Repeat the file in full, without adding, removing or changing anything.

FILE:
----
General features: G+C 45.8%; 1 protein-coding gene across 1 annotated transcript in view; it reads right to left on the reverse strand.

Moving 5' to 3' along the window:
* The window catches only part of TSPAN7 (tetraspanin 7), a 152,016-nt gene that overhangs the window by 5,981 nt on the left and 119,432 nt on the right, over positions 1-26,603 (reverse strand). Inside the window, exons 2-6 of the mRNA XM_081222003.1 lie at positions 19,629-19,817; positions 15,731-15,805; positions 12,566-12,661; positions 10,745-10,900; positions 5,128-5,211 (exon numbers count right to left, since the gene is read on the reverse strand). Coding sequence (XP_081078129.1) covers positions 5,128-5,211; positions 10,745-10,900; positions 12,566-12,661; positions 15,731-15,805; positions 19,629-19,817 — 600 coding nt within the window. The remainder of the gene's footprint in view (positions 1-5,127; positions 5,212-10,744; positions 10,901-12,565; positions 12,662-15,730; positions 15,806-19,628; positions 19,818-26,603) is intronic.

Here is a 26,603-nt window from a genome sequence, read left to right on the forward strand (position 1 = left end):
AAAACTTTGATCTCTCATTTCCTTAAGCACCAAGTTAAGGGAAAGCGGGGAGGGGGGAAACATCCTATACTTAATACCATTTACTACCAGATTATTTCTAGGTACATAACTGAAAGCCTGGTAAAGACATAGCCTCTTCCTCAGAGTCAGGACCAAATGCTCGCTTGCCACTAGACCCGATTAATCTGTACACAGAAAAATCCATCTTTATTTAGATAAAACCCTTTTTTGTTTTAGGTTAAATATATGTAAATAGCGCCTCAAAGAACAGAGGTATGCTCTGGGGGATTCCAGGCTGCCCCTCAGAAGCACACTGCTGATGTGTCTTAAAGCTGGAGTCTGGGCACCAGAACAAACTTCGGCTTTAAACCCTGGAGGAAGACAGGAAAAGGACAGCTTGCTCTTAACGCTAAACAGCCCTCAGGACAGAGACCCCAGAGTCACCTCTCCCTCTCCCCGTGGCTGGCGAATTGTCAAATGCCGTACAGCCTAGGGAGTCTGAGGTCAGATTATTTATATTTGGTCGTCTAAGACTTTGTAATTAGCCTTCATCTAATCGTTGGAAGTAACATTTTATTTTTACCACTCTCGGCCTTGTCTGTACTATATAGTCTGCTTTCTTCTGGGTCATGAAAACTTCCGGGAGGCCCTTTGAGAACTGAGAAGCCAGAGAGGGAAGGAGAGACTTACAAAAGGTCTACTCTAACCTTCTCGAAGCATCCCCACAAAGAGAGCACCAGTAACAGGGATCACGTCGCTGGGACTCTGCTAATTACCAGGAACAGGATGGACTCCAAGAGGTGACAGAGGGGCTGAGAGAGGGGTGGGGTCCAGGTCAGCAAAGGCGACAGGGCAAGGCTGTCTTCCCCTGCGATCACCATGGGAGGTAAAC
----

General features: G+C 45.8%; 1 protein-coding gene across 1 annotated transcript in view; it reads right to left on the reverse strand.

Moving 5' to 3' along the window:
* The window catches only part of TSPAN7 (tetraspanin 7), a 152,016-nt gene that overhangs the window by 5,981 nt on the left and 119,432 nt on the right, over positions 1-26,603 (reverse strand). Inside the window, exons 2-6 of the mRNA XM_081222003.1 lie at positions 19,629-19,817; positions 15,731-15,805; positions 12,566-12,661; positions 10,745-10,900; positions 5,128-5,211 (exon numbers count right to left, since the gene is read on the reverse strand). Coding sequence (XP_081078129.1) covers positions 5,128-5,211; positions 10,745-10,900; positions 12,566-12,661; positions 15,731-15,805; positions 19,629-19,817 — 600 coding nt within the window. The remainder of the gene's footprint in view (positions 1-5,127; positions 5,212-10,744; positions 10,901-12,565; positions 12,662-15,730; positions 15,806-19,628; positions 19,818-26,603) is intronic.

Here is a 26,603-nt window from a genome sequence, read left to right on the forward strand (position 1 = left end):
AAAACTTTGATCTCTCATTTCCTTAAGCACCAAGTTAAGGGAAAGCGGGGAGGGGGGAAACATCCTATACTTAATACCATTTACTACCAGATTATTTCTAGGTACATAACTGAAAGCCTGGTAAAGACATAGCCTCTTCCTCAGAGTCAGGACCAAATGCTCGCTTGCCACTAGACCCGATTAATCTGTACACAGAAAAATCCATCTTTATTTAGATAAAACCCTTTTTTGTTTTAGGTTAAATATATGTAAATAGCGCCTCAAAGAACAGAGGTATGCTCTGGGGGATTCCAGGCTGCCCCTCAGAAGCACACTGCTGATGTGTCTTAAAGCTGGAGTCTGGGCACCAGAACAAACTTCGGCTTTAAACCCTGGAGGAAGACAGGAAAAGGACAGCTTGCTCTTAACGCTAAACAGCCCTCAGGACAGAGACCCCAGAGTCACCTCTCCCTCTCCCCGTGGCTGGCGAATTGTCAAATGCCGTACAGCCTAGGGAGTCTGAGGTCAGATTATTTATATTTGGTCGTCTAAGACTTTGTAATTAGCCTTCATCTAATCGTTGGAAGTAACATTTTATTTTTACCACTCTCGGCCTTGTCTGTACTATATAGTCTGCTTTCTTCTGGGTCATGAAAACTTCCGGGAGGCCCTTTGAGAACTGAGAAGCCAGAGAGGGAAGGAGAGACTTACAAAAGGTCTACTCTAACCTTCTCGAAGCATCCCCACAAAGAGAGCACCAGTAACAGGGATCACGTCGCTGGGACTCTGCTAATTACCAGGAACAGGATGGACTCCAAGAGGTGACAGAGGGGCTGAGAGAGGGGTGGGGTCCAGGTCAGCAAAGGCGACAGGGCAAGGCTGTCTTCCCCTGCGATCACCATGGGAGGTAAAC